It would be nice if, even once, the Bush administration addressed the strongest version of the case against its Iraq-and-terrorism policy, rather than relying on bromides ("fight them there, so we don't have to fight them here") and knocking down straw men ("some say Iraqis don't deserve freedom...").
It probably won't happen. On available evidence, the President himself has not grasped the essential criticism of moving against Iraq when he did: that a war in Iraq undercut the broader and longer term war against Islamic terrorism. Not in one speech, not in one interview or off-hand remark, not in one insider account of White House deliberation has there been the slightest indication that President Bush recognizes this concept sufficiently to offer a rebuttal to it.
Someone who does recognize that distinction is Donald Rumsfeld, who raised exactly this concern in the famous leaked memo of two years ago warning that the United States might be creating terrorists even faster than it was killing them. But Rumsfeld has locked himself into permanent wise-guy mode, and it is hard to imagine him sitting still for a question long enough to answer it seriously.
Paul Wolfowitz's answer would also be fascinating to hear -- but he is off to other projects now. It offends the rules of karma that Wolfowitz should have received Robert McNamara-style job of absolution, tending to poor nations at the World Bank, without undergoing obvious McNamara-style torments about the effects of his grand vision to liberate a particular poor nation with U.S. troops. Colin Powell has also made a sweet karmic deal: he can be known as the most principled internal dissenter, without the muss and fuss of public dissent. And in a different way, Condi Rice has an attractive situation: she resolutely (and without nuance) defends the policy, without usually being blamed for it.
As for an answer from Dick Cheney, dream on.
So when the President decided on Friday to "respond to the critics" of his Iraq policy, naturally he did nothing of the kind. For the record, here are the three biggest, most obvious points not even addressed in his speech:
1) Everybody was not, in fact, working from the same misleading information. The administration's line about WMD these days is: OK, we might have been wrong -- but everybody was wrong, and everybody came to the same conclusion we did. The foreigners came to that conclusion through their intelligence services, and the Democrats (especially that weaselly Kerry and ambitious Hillary) did it when they voted for the war resolution.
But at the time, Administration officials were most emphasically NOT saying "hey, we're all operating in the dark here." The implied message of every briefing for reporters, every speech to the public, and every background session with legislators, was: If you knew what we knew, then you'd be as alarmed as we are. That was the message of Dick Cheney's statement that "there can be no doubt" that Iraq "now" had weapons of mass destruction, of Condi Rice's warning about the mushroom cloud, and of Colin Powell's presentation to the UN. The argument over Iraq's capabilities was by definition one sided, because the Administration's presumed insider knowledge trumped what anyone else could say. To pretend this was just a big widely-shared confusion is dishonest and wrong.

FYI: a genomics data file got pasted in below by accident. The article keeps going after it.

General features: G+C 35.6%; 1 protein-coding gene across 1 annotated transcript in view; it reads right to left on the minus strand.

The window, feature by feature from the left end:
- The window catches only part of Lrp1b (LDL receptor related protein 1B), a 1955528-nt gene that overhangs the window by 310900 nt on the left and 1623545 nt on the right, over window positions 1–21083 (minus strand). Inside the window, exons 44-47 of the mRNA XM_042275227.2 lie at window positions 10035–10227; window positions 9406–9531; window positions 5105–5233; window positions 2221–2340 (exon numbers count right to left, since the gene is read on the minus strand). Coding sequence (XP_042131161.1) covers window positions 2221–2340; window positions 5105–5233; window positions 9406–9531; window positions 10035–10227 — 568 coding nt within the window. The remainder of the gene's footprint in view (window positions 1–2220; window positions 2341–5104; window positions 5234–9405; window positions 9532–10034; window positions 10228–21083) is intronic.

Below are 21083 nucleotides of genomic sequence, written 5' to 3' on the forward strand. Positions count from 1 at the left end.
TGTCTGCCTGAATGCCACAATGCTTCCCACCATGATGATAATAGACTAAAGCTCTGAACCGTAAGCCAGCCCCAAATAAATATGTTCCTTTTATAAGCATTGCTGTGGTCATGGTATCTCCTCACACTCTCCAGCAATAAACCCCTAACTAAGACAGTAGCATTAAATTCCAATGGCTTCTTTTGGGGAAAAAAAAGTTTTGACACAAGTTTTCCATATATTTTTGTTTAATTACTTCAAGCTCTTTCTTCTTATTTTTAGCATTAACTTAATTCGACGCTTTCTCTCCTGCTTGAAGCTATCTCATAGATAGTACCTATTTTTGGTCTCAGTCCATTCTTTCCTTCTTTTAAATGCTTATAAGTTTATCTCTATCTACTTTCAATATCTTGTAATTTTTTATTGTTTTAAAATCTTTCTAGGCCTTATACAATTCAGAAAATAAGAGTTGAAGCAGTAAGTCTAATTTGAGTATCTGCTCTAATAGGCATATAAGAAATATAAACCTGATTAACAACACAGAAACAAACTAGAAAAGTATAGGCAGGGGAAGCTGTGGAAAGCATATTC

2) To say that Saddam Hussein might have been a threat is not to say that we had to invade when we did.
The Administration had two responses when asked in 2003 "what's the rush?" about beginning the invasion. One was logistical: the troops were in place, they couldn't wait forever, soon it would be hot (as if they would not be in Iraq thorugh many summers!). This obviously is a "Guns of August" style of reasoning: the trains are moving toward the front, so we might as well start World War I.
The other response was: we've waited 12 years, why wait any more? The answer to that was, first, that Iraq was now crawling with weapons inspectors, who at a minimum would make it hard for Saddam to cook up any surprise plans -- and, second, that beginning a war could touch off a lot of messy complications left out of the optimistic war scenarios.
This is the crucial point: Every aspect about managing occupied Iraq could have turned out better with more time. There would be more chance to line up Arabic-speaking or Islamic allies; more time to get adequate U.S. troops on the scene; more chance to think about protecting the power system, the hospitals, and other aspects of the public infrastructure; more time in general to ask "what if..."
3) As for managing Iraq after the fall of Baghdad, there is no shared blame at all. The Bush Administration owns every aspect of this disastrously bungled situation.
The failure to stop the looting; the deliberately low-ball on the number of occupying troops; the rash decision to disband the Iraqi army; the inattention to how quickly American "liberators" would become "occupiers"; the lassitude about recruiting or training enough Arabic speakers or getting serious about developing an Iraqi force -- on these and a dozen other familiar points, the Administration cannot possibly say, "Hey, everybody was wrong." These were the decisions of Bush, Cheney, Rumsfeld, Rice, in many cases bulldozing or ignoring contrary views from within the military and other parts of the government. Or, I guess the reality is: the Administration could "possibly" say this. They just couldn't say it honestly.